I used to teach a wonderful college course called Origins. In it, we'd ponder the origins of the universe, the origins of nations, the origins of language, the origins of faith, the origins of humankind.
We'd read about the cities of Mesopotamia and the spread of monotheism. We'd explore Yeats' poetry and Faulkner's prose. We'd study Galileo's struggle for truth over dogma, and Leakey's discoveries at Olduvai Gorge.
Everything would go swimmingly until we hit Darwin. And while many students treated his Origin of Species the same way they did Newton's work on gravity or Einstein's theory of relativity, others got upset. There'd be anger, even tears. Once, a much-pierced, much-tattooed young woman stormed out of the classroom, saying "I am NOT kin to a monkey."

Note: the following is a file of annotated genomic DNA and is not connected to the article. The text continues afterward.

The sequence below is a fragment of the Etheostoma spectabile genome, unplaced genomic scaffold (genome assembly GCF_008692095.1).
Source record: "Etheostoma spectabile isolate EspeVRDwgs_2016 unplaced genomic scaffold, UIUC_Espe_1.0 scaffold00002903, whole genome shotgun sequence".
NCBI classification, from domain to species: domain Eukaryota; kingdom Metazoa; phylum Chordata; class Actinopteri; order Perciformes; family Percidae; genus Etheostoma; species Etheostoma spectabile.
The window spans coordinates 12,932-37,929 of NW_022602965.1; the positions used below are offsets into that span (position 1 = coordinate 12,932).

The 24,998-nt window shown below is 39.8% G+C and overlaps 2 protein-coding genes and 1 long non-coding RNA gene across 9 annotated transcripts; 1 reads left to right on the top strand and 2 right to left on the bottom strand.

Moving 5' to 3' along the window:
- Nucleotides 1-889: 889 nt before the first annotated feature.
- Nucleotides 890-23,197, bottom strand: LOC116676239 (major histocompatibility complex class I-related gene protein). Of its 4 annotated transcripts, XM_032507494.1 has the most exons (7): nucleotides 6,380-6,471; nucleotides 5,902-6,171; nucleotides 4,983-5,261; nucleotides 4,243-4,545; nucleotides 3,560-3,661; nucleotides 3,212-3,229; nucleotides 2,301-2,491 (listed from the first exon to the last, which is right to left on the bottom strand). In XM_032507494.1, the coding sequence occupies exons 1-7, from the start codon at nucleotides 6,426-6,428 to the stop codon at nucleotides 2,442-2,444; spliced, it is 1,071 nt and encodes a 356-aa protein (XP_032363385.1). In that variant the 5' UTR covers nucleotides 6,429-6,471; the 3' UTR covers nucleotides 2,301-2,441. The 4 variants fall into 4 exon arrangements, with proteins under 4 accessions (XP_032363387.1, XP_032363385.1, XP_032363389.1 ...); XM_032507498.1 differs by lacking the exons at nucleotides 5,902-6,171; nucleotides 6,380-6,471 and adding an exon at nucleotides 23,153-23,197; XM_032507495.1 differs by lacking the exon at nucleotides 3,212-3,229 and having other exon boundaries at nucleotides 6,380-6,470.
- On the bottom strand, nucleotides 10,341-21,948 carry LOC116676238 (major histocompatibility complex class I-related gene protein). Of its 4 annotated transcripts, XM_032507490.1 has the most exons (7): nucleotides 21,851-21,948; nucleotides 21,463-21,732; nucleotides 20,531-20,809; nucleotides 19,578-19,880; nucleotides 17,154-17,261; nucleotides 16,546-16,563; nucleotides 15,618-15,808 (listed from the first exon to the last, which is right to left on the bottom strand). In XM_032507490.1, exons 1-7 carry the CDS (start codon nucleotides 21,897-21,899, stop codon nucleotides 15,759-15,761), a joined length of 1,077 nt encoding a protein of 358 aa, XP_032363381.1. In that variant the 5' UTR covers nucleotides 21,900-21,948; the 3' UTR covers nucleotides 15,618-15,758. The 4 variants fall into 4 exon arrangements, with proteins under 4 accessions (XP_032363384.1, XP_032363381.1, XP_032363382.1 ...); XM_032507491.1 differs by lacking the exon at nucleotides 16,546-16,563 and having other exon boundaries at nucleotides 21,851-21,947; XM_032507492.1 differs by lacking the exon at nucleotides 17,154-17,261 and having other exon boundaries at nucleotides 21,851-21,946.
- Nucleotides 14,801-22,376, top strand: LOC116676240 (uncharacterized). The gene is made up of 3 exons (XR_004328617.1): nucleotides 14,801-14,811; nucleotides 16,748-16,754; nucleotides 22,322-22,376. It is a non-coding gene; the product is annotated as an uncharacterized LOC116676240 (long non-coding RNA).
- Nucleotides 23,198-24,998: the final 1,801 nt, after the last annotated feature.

Evolution hurts people's feelings. Nobody denies that cells divide or that light travels 186,000 miles per second.
Evolution's different. People take evolution personally.
This is largely an American phenomenon. Europeans can't for the life of them figure out why we pitch a hissy fit over evolution. They seem quite happy that the Age of Reason superseded the old theocratic world view. But some Americans still implicitly accept the Great Chain of Being. God perches at the top, then angels, then man (often literally men — women get shoved down a notch), then animals, bugs, plants, rocks. No fraternizing.
Americans see themselves as a people apart, living in a chosen nation.
We are a chosen species. If humans and apes descend from a common ancestor, well, then we're mere mammals. Not the measure of all things, not the pinnacle of creation.
But does accepting our place in the animal kingdom make us any less miraculous? The human brain evolved to remember the past. We can imagine the future. We can make worlds with our heads and our hands. We can delight in the stars of the night sky and know that we are made of the same stuff as they are. We are part of nature — we lose nothing by admitting it.
Diane Roberts is a writer living in Tallahassee, Fla.